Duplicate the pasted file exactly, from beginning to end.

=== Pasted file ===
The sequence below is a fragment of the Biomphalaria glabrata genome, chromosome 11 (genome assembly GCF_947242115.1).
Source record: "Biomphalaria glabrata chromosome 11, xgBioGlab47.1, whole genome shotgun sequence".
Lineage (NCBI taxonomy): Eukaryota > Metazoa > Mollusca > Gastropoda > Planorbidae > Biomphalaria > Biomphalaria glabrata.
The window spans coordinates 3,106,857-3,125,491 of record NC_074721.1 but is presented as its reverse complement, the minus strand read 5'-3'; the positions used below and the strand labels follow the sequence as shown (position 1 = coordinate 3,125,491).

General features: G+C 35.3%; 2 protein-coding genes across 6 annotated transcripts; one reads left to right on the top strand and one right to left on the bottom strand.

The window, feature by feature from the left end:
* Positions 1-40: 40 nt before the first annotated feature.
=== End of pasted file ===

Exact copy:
The sequence below is a fragment of the Biomphalaria glabrata genome, chromosome 11 (genome assembly GCF_947242115.1).
Source record: "Biomphalaria glabrata chromosome 11, xgBioGlab47.1, whole genome shotgun sequence".
Lineage (NCBI taxonomy): Eukaryota > Metazoa > Mollusca > Gastropoda > Planorbidae > Biomphalaria > Biomphalaria glabrata.
The window spans coordinates 3,106,857-3,125,491 of record NC_074721.1 but is presented as its reverse complement, the minus strand read 5'-3'; the positions used below and the strand labels follow the sequence as shown (position 1 = coordinate 3,125,491).

General features: G+C 35.3%; 2 protein-coding genes across 6 annotated transcripts; one reads left to right on the top strand and one right to left on the bottom strand.

The window, feature by feature from the left end:
* Positions 1-40: 40 nt before the first annotated feature.